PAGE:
My blogging is a reflection of my life (or lack of one) – its existence and content is damning evidence
of how much I’ve become part of a problem that I loathe.

Politics, celebrity gossip, business headlines, tech punditry, odd news, and user-generated content.

These are the chew toys that have made me sad and tired and cynical.

Each, in its own way, contributes to the imperative that we constantly expand our portfolio of shallow but strongly-held opinions about nearly everything. Then we’re supposed to post something about it. Somewhere.

I want to be better.

So, yes. I am cutting way back on trips to the steam table of half-finished, half-useful, half-ideas that I both make and consume. And, with respect, I encourage you to consider doing the same; especially if that all-you-can-eat buffet of snark and streaming produces (or encourages) anything short of your “A” game.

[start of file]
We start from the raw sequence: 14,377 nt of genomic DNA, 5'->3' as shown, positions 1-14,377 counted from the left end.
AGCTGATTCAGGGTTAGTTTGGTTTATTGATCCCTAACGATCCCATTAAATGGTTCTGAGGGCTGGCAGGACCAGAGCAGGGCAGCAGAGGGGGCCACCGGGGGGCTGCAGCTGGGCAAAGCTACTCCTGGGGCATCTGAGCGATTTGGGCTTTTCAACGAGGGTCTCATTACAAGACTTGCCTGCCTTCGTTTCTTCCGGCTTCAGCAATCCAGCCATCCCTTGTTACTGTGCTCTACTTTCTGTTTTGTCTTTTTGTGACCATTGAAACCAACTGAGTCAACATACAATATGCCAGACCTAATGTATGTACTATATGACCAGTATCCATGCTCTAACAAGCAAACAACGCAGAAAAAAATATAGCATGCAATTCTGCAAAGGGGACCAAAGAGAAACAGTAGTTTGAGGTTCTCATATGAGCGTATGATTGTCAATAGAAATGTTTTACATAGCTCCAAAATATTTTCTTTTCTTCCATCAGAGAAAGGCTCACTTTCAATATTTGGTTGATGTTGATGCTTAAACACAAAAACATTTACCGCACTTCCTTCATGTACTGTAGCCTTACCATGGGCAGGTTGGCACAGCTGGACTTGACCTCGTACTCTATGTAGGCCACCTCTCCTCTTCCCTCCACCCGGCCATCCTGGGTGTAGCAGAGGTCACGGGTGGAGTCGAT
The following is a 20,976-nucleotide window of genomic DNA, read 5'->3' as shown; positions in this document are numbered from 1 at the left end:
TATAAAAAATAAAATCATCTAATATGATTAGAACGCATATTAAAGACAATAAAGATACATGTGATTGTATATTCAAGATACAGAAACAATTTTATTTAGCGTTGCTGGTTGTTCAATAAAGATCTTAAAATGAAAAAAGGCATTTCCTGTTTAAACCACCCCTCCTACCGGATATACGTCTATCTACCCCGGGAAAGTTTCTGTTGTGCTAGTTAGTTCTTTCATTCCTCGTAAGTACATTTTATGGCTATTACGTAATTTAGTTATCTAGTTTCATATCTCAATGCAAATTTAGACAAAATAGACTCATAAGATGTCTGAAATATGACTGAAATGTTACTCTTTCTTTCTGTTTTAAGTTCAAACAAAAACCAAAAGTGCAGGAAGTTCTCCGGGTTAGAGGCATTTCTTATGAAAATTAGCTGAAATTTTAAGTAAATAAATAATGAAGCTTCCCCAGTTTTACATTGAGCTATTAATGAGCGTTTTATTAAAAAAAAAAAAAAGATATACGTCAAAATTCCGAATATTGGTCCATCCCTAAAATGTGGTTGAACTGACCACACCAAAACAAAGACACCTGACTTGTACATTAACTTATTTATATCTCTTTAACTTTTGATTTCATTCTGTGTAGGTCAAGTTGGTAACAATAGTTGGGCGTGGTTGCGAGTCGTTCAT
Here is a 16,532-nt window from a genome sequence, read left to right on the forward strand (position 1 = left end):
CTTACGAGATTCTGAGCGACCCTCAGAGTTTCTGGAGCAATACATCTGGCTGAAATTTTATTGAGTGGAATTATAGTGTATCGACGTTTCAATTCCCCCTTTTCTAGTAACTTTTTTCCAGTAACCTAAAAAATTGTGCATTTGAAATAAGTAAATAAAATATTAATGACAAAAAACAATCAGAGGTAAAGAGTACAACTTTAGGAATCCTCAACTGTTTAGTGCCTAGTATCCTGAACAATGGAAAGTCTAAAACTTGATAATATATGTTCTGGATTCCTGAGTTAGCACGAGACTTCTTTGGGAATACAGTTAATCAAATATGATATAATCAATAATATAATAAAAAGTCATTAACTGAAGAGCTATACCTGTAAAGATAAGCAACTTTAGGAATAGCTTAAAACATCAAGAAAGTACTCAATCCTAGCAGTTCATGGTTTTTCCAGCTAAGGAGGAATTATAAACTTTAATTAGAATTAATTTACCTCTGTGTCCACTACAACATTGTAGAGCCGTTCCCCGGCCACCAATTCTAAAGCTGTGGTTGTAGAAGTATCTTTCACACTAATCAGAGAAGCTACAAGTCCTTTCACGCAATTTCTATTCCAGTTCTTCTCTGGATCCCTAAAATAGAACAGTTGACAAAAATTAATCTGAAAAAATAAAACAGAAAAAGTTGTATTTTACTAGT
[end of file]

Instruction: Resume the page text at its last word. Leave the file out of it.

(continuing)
What makes you feel less bored soon makes you into an addict. What makes you feel less vulnerable can easily turn you into a dick. And the things that are meant to make you feel more connected today often turn out to be insubstantial time sinks — empty, programmatic encouragements to groom and refine your personality while sitting alone at a screen.

What worries me are the consequences of a diet comprised mostly of fake-connectedness, makebelieve insight, and unedited first drafts of everything. I think it’s making us small. I know that whenever I become aware of it, I realize how small it can make me. So, I’ve come to despise it.

With this diet metaphor in mind, I want to, if you like, start eating better. But, I also want to start growing a tastier tomato — regardless of how easy it is to pick, package, ship, or vend. The tomato is the story, my friend.